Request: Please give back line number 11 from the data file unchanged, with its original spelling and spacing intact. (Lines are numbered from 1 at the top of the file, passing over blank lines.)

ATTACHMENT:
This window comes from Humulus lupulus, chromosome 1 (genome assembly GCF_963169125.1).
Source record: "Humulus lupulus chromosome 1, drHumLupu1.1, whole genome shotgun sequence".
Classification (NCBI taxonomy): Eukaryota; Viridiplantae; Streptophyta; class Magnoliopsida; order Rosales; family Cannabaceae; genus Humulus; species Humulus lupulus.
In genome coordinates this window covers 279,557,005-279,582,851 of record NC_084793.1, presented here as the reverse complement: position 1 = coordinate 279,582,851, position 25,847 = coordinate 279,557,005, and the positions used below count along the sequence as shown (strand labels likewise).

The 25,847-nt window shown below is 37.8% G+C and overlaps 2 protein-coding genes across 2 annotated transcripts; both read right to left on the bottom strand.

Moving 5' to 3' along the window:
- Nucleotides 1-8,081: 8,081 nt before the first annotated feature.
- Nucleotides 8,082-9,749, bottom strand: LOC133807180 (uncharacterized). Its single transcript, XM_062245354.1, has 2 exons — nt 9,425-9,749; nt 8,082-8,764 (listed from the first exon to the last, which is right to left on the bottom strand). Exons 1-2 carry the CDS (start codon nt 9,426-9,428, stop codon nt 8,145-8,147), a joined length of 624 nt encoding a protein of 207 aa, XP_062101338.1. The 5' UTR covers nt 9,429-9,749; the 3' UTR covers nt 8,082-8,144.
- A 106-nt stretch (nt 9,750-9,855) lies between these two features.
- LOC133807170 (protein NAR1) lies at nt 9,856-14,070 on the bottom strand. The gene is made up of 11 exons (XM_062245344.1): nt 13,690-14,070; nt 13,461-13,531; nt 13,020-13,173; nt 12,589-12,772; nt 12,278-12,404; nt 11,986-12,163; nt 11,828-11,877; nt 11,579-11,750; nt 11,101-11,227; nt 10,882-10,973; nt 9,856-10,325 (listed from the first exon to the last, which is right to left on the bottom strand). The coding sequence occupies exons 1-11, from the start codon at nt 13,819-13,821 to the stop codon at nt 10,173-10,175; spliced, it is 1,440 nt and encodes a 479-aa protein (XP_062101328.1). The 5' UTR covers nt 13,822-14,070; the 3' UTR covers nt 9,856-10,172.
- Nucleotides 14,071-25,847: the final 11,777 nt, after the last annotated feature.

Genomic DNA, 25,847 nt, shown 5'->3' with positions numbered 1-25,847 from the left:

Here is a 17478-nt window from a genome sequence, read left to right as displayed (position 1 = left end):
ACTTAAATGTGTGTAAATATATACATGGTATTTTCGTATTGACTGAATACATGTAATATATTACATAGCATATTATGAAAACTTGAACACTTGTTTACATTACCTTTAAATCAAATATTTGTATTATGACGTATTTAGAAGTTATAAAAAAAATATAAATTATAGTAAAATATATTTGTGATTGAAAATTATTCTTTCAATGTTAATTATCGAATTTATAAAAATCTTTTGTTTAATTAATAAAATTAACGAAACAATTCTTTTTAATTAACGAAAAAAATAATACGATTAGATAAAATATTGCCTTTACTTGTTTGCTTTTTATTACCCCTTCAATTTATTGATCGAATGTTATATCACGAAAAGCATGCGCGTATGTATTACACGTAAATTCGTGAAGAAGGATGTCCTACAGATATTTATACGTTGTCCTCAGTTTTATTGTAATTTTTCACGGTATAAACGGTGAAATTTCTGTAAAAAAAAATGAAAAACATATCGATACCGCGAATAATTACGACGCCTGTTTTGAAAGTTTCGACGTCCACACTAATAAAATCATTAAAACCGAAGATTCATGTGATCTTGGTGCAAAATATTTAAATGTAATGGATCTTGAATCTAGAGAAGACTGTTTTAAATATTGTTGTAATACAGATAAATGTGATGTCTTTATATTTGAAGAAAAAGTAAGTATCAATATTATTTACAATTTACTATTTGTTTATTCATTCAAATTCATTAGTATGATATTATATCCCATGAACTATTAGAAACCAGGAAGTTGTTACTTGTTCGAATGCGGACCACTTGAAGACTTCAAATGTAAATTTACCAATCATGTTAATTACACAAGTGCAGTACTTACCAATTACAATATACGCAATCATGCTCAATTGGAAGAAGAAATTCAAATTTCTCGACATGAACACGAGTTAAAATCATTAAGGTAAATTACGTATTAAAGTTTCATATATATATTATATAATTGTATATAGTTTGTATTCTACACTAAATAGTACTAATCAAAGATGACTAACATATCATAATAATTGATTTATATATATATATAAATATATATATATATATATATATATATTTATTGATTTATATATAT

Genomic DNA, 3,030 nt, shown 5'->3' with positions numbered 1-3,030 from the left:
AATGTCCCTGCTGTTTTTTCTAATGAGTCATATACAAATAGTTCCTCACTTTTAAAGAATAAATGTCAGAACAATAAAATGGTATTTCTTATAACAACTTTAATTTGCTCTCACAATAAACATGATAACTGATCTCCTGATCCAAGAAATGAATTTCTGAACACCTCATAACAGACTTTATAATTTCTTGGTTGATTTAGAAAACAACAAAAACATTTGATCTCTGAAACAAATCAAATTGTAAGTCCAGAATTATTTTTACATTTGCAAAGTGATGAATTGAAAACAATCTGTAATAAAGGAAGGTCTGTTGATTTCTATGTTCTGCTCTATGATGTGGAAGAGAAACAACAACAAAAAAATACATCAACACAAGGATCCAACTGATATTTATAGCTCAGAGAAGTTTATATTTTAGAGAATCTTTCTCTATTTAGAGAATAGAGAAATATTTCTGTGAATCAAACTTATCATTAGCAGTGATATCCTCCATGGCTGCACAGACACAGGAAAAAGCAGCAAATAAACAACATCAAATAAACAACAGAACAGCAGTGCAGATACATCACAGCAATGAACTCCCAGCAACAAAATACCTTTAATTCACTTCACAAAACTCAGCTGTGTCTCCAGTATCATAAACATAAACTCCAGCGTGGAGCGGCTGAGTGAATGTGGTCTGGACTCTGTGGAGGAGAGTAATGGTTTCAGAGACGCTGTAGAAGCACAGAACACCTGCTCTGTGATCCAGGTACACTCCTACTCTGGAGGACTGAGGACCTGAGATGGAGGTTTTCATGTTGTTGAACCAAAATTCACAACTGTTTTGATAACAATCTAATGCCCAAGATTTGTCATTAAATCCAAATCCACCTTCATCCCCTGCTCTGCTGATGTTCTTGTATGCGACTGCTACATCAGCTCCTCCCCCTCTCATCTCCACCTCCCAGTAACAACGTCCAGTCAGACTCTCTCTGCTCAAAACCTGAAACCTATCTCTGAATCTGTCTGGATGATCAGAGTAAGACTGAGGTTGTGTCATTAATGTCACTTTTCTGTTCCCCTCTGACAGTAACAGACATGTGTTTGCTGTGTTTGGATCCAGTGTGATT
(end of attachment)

- Nucleotides 14,071-25,847: the final 11,777 nt, after the last annotated feature.